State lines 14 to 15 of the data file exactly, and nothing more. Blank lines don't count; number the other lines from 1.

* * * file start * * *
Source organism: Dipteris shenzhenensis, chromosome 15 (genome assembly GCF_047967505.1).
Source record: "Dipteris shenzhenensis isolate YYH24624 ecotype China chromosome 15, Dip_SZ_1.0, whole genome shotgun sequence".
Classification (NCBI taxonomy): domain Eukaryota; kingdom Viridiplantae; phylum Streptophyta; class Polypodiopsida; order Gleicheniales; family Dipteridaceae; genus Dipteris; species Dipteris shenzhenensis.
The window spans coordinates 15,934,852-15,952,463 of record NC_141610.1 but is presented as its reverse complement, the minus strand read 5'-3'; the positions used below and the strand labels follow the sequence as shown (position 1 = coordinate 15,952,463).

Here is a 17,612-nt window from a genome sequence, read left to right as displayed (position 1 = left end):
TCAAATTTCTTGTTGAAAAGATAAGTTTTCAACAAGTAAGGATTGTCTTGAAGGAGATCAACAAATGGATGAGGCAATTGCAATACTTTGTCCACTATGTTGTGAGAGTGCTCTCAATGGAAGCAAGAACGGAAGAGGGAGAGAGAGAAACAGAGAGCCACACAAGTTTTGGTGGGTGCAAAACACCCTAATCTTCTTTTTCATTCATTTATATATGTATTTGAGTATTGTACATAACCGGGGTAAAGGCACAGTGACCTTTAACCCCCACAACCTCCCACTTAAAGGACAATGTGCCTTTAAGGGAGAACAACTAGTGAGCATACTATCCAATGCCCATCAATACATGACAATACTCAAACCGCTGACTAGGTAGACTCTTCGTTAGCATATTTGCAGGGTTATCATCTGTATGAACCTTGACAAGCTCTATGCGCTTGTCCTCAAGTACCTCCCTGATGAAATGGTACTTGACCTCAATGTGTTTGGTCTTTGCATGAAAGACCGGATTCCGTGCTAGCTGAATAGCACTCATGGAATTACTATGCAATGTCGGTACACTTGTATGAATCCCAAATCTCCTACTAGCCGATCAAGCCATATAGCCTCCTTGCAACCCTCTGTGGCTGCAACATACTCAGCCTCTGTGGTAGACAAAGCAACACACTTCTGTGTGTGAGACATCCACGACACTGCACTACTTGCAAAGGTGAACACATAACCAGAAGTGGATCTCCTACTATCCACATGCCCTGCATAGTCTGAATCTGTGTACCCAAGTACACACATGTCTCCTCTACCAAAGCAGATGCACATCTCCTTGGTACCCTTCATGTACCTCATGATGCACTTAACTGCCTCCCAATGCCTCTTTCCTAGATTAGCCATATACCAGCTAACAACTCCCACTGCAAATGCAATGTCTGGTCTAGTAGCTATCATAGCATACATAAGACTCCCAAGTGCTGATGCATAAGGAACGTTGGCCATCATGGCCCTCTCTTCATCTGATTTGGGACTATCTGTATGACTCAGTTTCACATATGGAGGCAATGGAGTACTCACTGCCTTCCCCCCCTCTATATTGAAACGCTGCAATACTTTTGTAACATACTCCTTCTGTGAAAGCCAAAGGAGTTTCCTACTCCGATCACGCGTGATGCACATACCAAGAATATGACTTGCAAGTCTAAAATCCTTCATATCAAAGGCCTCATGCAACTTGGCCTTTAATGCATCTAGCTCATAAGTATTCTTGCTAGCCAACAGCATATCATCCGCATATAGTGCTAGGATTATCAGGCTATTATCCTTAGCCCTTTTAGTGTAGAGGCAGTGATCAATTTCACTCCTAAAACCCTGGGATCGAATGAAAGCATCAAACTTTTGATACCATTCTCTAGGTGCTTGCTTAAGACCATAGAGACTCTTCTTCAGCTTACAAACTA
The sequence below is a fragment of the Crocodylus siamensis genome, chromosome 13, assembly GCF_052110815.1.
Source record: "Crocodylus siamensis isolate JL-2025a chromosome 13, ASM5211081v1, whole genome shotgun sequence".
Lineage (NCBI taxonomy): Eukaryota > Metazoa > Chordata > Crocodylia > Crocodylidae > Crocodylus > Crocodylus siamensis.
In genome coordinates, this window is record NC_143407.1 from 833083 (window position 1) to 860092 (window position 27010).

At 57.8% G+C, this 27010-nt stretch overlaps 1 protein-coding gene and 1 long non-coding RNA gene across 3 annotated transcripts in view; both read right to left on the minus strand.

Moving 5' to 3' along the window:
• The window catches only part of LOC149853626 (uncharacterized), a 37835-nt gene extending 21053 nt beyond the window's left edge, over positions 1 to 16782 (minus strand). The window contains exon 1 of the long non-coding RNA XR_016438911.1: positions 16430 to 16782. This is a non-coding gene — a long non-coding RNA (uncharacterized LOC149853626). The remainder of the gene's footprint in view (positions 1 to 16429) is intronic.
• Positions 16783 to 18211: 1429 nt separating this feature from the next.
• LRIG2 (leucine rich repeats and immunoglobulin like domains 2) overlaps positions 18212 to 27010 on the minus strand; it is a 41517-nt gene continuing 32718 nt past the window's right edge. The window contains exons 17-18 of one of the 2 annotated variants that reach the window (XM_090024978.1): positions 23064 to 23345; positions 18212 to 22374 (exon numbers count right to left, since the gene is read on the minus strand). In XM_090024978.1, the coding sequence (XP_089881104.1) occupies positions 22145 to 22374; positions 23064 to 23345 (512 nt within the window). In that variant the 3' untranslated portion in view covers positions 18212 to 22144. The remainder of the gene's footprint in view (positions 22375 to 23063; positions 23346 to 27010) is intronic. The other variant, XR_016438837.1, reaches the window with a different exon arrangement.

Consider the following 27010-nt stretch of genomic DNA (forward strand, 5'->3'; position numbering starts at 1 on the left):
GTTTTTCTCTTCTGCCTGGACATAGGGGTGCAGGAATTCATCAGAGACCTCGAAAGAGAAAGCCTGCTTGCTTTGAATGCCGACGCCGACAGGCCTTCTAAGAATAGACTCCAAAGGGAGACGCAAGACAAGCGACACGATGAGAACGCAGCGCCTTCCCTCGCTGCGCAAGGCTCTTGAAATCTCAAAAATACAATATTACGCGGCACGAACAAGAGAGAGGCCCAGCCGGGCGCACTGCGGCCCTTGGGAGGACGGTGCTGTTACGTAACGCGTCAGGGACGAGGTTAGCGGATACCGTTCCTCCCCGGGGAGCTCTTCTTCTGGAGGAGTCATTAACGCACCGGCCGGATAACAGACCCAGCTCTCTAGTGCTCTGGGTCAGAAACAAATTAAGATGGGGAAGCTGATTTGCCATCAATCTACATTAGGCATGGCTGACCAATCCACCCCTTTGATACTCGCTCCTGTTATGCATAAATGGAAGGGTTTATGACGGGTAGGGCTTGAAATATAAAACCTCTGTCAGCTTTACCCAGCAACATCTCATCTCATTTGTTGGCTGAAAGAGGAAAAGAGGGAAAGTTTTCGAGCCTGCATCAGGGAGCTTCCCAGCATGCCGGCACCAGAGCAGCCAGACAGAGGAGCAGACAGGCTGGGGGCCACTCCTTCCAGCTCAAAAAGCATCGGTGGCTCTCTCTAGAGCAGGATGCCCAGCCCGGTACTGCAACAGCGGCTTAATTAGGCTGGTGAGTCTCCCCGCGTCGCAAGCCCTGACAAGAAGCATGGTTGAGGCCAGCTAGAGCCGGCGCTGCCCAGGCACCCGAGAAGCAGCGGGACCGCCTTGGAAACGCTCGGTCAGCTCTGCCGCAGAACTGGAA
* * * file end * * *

• Positions 16783 to 18211: 1429 nt separating this feature from the next.
• LRIG2 (leucine rich repeats and immunoglobulin like domains 2) overlaps positions 18212 to 27010 on the minus strand; it is a 41517-nt gene continuing 32718 nt past the window's right edge. The window contains exons 17-18 of one of the 2 annotated variants that reach the window (XM_090024978.1): positions 23064 to 23345; positions 18212 to 22374 (exon numbers count right to left, since the gene is read on the minus strand). In XM_090024978.1, the coding sequence (XP_089881104.1) occupies positions 22145 to 22374; positions 23064 to 23345 (512 nt within the window). In that variant the 3' untranslated portion in view covers positions 18212 to 22144. The remainder of the gene's footprint in view (positions 22375 to 23063; positions 23346 to 27010) is intronic. The other variant, XR_016438837.1, reaches the window with a different exon arrangement.